Audio glitches seem to be a fact of life with our radios. They can and do occur with both transmit and receive audio, although the receive glitches seem to be much more apparent. There are three sources of audio glitches:
1) Dropped UDP packets from the hardware to the PC. These will be counted by the OOOPS counter in the VAC1 setup tab. You will almost certainly see a non-zero count on the OOOPS counter because UDP is not a lossless protocol like IP (and why the designers of the firmware did not use IP I could not tell you). However, if you are seeing a lot of OOOPS counts then there is a networking problem of some sort. Check all of the obvious things, certainly, i.e. cables, connectors, etc. However, people have seen network issues because of obscure problems such as malfunctioning circuit breakers, so leave no stone un-turned.
2) Blocked process threads in the PowerSDR. The most likely culprit according to Warren, NR0V, is the “JanusAudio thread”. Per Warren,
"The JanusAudio thread retrieves ALL data streams from the network interface, runs them ALL through quite a variety of operations, and then takes ALL the DSP output back to the network interface. As PowerSDR has gotten more complex, I see more and more times that the Windows scheduling issues you mention impact this thread. In my opinion, it is overloaded. However, we do not propose to fix this in PowerSDR. In Thetis, we have separate threads FOR EACH DATA STREAM to perform most of these functions. No matter which thread is problematic, the result can be the same, if something doesn’t get scheduled for execution in a timely fashion, data is dropped on the floor."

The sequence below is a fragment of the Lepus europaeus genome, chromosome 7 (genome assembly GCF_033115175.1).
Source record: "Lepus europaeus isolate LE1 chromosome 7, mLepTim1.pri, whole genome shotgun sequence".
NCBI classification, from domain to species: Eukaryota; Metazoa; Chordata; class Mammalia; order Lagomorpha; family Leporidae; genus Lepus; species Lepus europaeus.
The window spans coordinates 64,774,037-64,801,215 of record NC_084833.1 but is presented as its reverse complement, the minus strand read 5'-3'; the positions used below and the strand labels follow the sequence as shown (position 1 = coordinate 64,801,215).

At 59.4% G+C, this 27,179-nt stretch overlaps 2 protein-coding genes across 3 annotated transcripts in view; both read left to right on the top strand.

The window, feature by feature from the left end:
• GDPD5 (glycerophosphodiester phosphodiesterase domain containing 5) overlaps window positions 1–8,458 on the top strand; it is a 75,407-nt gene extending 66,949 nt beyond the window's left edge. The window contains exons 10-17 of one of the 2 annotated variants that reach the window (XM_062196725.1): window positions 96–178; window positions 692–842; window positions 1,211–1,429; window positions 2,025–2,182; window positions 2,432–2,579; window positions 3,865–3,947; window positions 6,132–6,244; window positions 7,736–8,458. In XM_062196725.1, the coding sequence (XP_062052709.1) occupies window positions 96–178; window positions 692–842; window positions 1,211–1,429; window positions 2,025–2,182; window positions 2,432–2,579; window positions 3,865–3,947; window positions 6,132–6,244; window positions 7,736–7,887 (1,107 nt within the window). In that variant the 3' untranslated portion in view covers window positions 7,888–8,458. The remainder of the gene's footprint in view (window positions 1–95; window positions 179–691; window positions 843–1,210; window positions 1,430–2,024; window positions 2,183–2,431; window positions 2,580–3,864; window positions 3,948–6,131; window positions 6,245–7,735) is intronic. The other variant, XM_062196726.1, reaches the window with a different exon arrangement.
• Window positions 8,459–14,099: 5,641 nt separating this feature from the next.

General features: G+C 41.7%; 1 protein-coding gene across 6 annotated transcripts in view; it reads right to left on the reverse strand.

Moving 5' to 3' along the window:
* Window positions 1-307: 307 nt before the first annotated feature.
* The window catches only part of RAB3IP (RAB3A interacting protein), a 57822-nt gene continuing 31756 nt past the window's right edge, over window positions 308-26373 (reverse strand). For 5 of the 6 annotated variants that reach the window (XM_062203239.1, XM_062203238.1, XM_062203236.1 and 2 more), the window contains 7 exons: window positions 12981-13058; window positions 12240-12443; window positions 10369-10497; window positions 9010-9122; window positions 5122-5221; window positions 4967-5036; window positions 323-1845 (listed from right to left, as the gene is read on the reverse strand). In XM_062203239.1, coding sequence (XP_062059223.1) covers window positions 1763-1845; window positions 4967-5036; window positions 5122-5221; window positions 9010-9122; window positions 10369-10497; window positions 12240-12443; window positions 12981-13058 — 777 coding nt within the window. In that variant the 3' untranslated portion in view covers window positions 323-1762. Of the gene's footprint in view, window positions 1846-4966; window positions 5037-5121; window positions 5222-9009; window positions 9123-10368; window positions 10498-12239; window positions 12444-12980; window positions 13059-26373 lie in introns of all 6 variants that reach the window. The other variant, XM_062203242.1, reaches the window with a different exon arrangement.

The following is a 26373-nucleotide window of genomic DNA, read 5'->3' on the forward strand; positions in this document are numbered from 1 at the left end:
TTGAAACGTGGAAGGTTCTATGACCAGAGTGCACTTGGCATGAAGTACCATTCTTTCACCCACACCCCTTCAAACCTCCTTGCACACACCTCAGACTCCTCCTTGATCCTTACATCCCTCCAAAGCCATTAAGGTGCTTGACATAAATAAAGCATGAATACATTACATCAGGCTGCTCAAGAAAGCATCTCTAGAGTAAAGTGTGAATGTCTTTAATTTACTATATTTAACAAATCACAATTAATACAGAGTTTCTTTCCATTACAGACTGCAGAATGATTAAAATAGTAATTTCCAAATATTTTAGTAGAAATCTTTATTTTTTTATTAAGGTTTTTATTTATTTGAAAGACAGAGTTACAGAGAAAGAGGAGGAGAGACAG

Windows is not a real time operating system. There is only so much buffering can do to smooth things out. If a thread is blocked for longer than how much data a buffer can hold then you get a drop out or a glitch. You can get an idea if this is a problem by using two tools, LatencyMon and DPC Latency Checker. Sometimes these tools help you fix problems, sometimes they say there are no problems to fix, but it's always worth trying them to at least see if they report problems.
3) VAC buffer under and overruns caused by audio sample rate mismatch between the radio hardware and the PC. The resampler function, if enabled with proper VAC buffer adjustments, can correct this almost perfectly, and you can watch the under and overrun counters basically stop counting.
Even with everything in a relatively optimum state with respect to 1, 2 and 3 above, it is still not unusual to see a couple of glitches per minute. I'm convinced that these mostly come from category (2) because there are good metrics on (1) and (3) and if they are not indicating problems then there are none in those categories.
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Good info Scott thanks